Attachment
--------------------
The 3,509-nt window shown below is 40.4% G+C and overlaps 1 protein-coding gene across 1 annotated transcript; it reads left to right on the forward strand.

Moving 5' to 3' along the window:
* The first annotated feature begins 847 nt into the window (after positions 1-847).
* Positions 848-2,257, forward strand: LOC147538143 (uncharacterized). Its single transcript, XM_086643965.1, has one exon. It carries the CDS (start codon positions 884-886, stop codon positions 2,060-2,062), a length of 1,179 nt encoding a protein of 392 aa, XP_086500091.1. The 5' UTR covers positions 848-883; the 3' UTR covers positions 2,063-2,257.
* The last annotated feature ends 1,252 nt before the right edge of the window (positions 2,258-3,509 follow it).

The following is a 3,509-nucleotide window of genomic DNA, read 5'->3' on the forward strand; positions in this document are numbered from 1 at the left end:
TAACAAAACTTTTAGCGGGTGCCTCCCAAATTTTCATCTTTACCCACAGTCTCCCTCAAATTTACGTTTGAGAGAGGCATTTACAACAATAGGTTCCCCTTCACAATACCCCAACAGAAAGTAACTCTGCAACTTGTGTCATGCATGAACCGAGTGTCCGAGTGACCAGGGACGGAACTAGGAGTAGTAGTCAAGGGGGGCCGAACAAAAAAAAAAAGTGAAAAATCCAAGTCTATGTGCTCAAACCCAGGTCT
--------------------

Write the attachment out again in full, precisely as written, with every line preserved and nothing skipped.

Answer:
The 3,509-nt window shown below is 40.4% G+C and overlaps 1 protein-coding gene across 1 annotated transcript; it reads left to right on the forward strand.

Moving 5' to 3' along the window:
* The first annotated feature begins 847 nt into the window (after positions 1-847).
* Positions 848-2,257, forward strand: LOC147538143 (uncharacterized). Its single transcript, XM_086643965.1, has one exon. It carries the CDS (start codon positions 884-886, stop codon positions 2,060-2,062), a length of 1,179 nt encoding a protein of 392 aa, XP_086500091.1. The 5' UTR covers positions 848-883; the 3' UTR covers positions 2,063-2,257.
* The last annotated feature ends 1,252 nt before the right edge of the window (positions 2,258-3,509 follow it).

The following is a 3,509-nucleotide window of genomic DNA, read 5'->3' on the forward strand; positions in this document are numbered from 1 at the left end:
TAACAAAACTTTTAGCGGGTGCCTCCCAAATTTTCATCTTTACCCACAGTCTCCCTCAAATTTACGTTTGAGAGAGGCATTTACAACAATAGGTTCCCCTTCACAATACCCCAACAGAAAGTAACTCTGCAACTTGTGTCATGCATGAACCGAGTGTCCGAGTGACCAGGGACGGAACTAGGAGTAGTAGTCAAGGGGGGCCGAACAAAAAAAAAAAGTGAAAAATCCAAGTCTATGTGCTCAAACCCAGGTCT